|US4421156 *||Dec 11, 1981||Dec 20, 1983||Studiengesellschaft Kohle Mbh||Process for the optimized heat transfer from carriers of reversible, heterogeneous evaporation processes for the purpose of generating heat or cold and apparatus for carrying out the process|
|US4588023 *||Feb 17, 1984||May 13, 1986||Showa Aluminum Corporation||Device for releasing heat|
|US4660132 *||Apr 3, 1986||Apr 21, 1987||Pindar Development Corporation||Cooling device for mounting and protecting an optical element|
|US4675783 *||Aug 31, 1984||Jun 23, 1987||The Furukawa Electric Co., Ltd.||Heat pipe heat sink for semiconductor devices|
|US4884631 *||Mar 17, 1988||Dec 5, 1989||California Institute Of Technology||Forced air heat sink apparatus|
|US4921039 *||Apr 21, 1988||May 1, 1990||Alberto Ghiraldi||Device for the protection and thermal conditioning of apparatus in particular electronic apparatus generating heat|
|US4921043 *||Apr 21, 1988||May 1, 1990||Alberto Ghiraldi||Shelter device for the production and thermal conditioning of apparatus, in particular electronic apparatus generating heat|
|US4941530 *||Jan 13, 1989||Jul 17, 1990||Sundstrand Corporation||Enhanced air fin cooling arrangement for a hermetically sealed modular electronic cold plate utilizing reflux cooling|
|US5199165 *||Aug 5, 1992||Apr 6, 1993||Hewlett-Packard Company||Heat pipe-electrical interconnect integration method for chip modules|
|US5213153 *||Mar 17, 1992||May 25, 1993||Itoh Research & Development Laboratory Co., Ltd.||Heat radiating device|
|US5216580 *||Jan 14, 1992||Jun 1, 1993||Sun Microsystems, Inc.||Optimized integral heat pipe and electronic circuit module arrangement|
|US5289869 *||Dec 17, 1992||Mar 1, 1994||Klein John F||Closed loop feedback control variable conductance heat pipe|
|US5343940 *||Oct 29, 1993||Sep 6, 1994||Amigo Jean||Flexible heat transfer device|
|US5413167 *||Apr 28, 1994||May 9, 1995||Canon Kabushiki Kaisha||Wafer cooling device|
|US5535816 *||Aug 29, 1994||Jul 16, 1996||Diamond Electroic Mfg. Co. Ltd.||Heat sink|
|Citing Patent||Filing date||Publication date||Applicant||Title|
|US6065664 *||Aug 10, 1998||May 23, 2000||Thermal Corp.||Method of installing heat pipes using internal vapor pressure|
|US6189601 *||May 5, 1999||Feb 20, 2001||Intel Corporation||Heat sink with a heat pipe for spreading of heat|
|US6374905||Apr 9, 1999||Apr 23, 2002||Sun Microsystems, Inc.||Scalable and modular heat sink-heat pipe cooling system|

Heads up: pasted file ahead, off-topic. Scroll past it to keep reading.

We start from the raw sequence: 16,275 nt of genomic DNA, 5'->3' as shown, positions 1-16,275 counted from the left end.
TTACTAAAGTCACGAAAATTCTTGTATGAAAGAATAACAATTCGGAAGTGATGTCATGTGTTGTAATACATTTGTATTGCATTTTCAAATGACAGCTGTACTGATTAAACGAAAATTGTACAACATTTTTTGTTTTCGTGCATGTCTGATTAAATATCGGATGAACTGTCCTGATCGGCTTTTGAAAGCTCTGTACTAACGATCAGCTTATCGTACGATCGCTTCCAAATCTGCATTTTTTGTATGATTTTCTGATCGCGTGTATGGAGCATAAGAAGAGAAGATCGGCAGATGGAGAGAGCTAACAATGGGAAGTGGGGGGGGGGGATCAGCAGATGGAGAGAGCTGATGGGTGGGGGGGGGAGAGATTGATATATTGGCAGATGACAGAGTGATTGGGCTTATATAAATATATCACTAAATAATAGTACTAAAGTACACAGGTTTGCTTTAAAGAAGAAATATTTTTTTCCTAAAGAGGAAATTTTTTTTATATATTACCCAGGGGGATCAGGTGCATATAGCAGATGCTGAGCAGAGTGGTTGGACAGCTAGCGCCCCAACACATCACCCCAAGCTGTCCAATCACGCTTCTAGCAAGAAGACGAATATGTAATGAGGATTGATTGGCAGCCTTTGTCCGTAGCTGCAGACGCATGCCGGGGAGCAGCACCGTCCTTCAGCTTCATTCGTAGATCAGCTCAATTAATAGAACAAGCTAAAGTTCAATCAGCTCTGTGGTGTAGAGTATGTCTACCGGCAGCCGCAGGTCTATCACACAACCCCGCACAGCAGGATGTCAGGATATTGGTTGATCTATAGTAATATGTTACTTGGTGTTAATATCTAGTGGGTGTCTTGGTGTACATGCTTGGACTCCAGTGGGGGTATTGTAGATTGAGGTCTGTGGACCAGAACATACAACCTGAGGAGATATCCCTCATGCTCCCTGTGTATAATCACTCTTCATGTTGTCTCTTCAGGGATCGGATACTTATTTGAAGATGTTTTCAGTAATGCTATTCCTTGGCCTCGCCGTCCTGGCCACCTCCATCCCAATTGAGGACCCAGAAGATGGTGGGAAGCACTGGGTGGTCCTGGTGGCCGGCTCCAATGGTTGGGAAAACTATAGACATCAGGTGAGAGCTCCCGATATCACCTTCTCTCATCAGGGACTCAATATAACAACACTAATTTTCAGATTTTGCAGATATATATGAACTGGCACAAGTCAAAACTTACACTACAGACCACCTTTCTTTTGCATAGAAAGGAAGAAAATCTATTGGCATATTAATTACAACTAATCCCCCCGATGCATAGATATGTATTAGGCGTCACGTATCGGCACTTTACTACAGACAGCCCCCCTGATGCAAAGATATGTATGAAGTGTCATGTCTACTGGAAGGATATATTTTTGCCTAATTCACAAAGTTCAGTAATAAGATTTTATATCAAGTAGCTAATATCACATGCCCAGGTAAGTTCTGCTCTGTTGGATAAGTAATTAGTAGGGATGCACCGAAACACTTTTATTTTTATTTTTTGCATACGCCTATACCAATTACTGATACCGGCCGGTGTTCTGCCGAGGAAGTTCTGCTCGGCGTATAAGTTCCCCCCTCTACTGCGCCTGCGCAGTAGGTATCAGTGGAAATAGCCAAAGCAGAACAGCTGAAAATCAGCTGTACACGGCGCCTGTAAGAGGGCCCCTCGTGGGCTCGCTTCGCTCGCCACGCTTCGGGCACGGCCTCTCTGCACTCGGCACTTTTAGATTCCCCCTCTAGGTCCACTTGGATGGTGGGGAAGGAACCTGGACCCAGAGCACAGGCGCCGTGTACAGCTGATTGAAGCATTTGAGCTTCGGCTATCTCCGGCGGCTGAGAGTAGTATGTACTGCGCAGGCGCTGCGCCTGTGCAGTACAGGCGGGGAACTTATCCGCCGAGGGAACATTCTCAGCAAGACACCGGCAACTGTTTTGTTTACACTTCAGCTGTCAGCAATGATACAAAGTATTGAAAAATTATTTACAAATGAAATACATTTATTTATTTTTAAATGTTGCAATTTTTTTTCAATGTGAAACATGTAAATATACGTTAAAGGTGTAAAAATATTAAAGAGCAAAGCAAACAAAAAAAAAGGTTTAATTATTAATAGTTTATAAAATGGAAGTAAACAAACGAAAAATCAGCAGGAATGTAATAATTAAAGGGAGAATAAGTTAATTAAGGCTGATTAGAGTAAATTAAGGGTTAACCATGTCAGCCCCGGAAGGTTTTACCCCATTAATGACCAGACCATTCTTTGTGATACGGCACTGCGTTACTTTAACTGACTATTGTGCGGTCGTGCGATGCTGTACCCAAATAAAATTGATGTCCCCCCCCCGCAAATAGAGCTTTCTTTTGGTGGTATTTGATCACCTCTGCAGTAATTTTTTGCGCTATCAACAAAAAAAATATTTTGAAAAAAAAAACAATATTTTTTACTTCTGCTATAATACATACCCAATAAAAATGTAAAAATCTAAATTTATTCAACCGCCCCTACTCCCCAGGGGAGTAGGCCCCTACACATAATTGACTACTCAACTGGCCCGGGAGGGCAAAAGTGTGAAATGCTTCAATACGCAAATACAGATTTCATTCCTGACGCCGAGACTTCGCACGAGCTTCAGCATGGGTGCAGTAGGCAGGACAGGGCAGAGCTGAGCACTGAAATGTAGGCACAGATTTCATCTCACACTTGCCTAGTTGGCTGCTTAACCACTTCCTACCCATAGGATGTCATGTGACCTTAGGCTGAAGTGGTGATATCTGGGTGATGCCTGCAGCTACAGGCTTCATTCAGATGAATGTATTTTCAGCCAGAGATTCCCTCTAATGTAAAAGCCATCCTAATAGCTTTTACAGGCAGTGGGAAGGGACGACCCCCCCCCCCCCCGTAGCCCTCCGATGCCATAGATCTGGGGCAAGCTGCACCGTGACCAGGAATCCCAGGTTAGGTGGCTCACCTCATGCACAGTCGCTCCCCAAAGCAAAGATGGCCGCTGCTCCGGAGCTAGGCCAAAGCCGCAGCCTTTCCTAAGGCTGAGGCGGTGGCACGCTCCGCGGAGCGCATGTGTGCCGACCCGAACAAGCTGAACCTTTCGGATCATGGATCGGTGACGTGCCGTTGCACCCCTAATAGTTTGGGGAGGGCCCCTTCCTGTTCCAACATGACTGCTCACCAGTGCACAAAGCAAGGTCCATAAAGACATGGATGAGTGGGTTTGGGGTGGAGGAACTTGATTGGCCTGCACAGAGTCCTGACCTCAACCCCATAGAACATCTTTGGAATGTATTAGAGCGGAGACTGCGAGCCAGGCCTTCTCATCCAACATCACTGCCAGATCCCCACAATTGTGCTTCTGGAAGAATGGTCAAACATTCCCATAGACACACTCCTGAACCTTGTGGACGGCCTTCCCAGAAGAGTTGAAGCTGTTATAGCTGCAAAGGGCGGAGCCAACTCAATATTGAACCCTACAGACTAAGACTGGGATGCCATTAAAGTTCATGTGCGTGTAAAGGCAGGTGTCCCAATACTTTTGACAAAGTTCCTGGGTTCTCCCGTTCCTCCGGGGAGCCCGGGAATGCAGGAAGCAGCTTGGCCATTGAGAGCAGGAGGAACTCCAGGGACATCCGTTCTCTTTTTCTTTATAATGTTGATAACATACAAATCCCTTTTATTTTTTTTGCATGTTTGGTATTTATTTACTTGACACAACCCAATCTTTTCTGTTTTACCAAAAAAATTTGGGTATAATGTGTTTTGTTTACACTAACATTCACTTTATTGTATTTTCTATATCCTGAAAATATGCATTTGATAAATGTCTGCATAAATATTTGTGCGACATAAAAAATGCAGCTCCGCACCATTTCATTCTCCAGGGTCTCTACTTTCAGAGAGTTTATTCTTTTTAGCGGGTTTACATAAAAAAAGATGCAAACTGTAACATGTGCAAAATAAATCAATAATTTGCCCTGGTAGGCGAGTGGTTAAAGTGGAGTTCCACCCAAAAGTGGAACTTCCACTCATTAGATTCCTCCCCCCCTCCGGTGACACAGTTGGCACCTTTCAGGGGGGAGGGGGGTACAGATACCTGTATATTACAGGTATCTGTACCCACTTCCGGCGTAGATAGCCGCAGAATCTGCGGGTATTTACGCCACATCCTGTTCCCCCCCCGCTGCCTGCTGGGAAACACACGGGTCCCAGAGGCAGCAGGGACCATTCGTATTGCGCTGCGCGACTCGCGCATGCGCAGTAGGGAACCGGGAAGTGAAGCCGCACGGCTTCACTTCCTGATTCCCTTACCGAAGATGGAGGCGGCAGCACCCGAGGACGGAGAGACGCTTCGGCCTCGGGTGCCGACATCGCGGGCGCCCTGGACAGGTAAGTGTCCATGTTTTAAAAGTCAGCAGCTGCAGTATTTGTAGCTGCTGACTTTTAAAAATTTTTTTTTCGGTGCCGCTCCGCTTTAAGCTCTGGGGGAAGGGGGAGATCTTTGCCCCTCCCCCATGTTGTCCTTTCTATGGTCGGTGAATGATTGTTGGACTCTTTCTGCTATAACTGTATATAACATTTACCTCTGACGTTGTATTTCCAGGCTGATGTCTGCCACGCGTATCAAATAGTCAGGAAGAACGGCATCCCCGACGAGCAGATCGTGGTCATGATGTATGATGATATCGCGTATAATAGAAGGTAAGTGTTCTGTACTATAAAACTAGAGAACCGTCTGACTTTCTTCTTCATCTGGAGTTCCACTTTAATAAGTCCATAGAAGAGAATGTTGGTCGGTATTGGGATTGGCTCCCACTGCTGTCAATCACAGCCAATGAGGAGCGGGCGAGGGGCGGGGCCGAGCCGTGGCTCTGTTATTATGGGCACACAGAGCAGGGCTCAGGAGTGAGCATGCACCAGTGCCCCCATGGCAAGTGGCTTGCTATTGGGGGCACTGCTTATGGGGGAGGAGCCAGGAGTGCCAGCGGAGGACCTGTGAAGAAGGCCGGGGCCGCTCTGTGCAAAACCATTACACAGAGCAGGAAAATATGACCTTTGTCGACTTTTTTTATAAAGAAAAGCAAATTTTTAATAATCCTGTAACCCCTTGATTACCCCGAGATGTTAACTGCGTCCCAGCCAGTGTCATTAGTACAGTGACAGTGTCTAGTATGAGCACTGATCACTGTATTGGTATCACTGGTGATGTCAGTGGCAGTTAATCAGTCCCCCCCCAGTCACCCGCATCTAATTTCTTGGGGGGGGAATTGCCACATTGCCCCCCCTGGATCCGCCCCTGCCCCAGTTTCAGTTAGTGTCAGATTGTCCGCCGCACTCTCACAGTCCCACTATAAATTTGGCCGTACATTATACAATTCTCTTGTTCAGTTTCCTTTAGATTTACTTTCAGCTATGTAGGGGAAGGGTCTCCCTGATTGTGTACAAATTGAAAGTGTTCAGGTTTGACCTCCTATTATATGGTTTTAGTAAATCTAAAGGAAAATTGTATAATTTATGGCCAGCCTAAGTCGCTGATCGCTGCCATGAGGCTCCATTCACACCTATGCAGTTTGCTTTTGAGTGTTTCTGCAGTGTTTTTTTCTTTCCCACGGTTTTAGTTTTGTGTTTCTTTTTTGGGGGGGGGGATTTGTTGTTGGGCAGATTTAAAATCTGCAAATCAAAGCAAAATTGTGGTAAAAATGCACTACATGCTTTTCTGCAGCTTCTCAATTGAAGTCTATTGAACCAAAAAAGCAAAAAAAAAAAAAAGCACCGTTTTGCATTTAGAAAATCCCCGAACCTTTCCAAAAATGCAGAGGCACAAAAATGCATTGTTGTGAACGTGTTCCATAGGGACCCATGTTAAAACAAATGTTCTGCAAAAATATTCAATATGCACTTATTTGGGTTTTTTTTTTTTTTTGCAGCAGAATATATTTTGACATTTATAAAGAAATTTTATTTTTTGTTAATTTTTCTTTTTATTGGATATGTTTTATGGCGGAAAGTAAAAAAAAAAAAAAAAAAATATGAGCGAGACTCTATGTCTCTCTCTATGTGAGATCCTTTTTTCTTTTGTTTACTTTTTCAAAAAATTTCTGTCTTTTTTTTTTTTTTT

|US6481491 *||Mar 3, 1998||Nov 19, 2002||Nokia Telecommunications Oy||Cooling apparatus based on heat energy bound to working fluid in phase transition|
|US6666260 *||Mar 7, 2002||Dec 23, 2003||Sun Microsystems, Inc.||Scalable and modular heat sink-heat pipe cooling system|
|US6796373 *||Aug 27, 2003||Sep 28, 2004||Inventec Corporation||Heat sink module|
|US6894900 *||Sep 17, 2002||May 17, 2005||Hewlett-Packard Development Company, L.P.||Heat sink with heat pipe and base fins|
|US6918429 *||Nov 5, 2003||Jul 19, 2005||Cpumate Inc.||Dual-layer heat dissipating structure|
|US6958915 *||Oct 7, 2003||Oct 25, 2005||Hon Hai Precision Ind. Co., Ltd.||Heat dissipating device for electronic component|
|US6959755 *||Jan 30, 2002||Nov 1, 2005||Kuo Jui Chen||Tube-style radiator structure for computer|
|US6967845 *||Nov 5, 2003||Nov 22, 2005||Cpumate Inc.||Integrated heat dissipating device with curved fins|
|US7110259||Sep 21, 2004||Sep 19, 2006||Hon Hai Precision Ind. Co., Ltd||Heat dissipating device incorporating heat pipe|
|US7140422 *||Sep 17, 2002||Nov 28, 2006||Hewlett-Packard Development Company, L.P.||Heat sink with heat pipe in direct contact with component|
|US7143819 *||Sep 17, 2002||Dec 5, 2006||Hewlett-Packard Development Company, L.P.||Heat sink with angled heat pipe|
|US7156158 *||Mar 19, 1998||Jan 2, 2007||Fujitsu Limited||Heat pipe type cooler|
|US7365978||May 23, 2005||Apr 29, 2008||Fu Zhun Precision Industry (Shenzhen) Co., Ltd.||Heat dissipating device|
|US7401642||Sep 22, 2004||Jul 22, 2008||Hon Hai Precision Industry Co., Ltd.||Heat sink with heat pipes|
|US7440279||Mar 14, 2006||Oct 21, 2008||Fu Zhun Precision Industry (Shen Zhen) Co., Ltd.||Heat dissipation device|
|US7448438||Sep 1, 2006||Nov 11, 2008||Fu Zhun Precision Industry (Shen Zhen) Co., Ltd.||Heat pipe type heat dissipation device|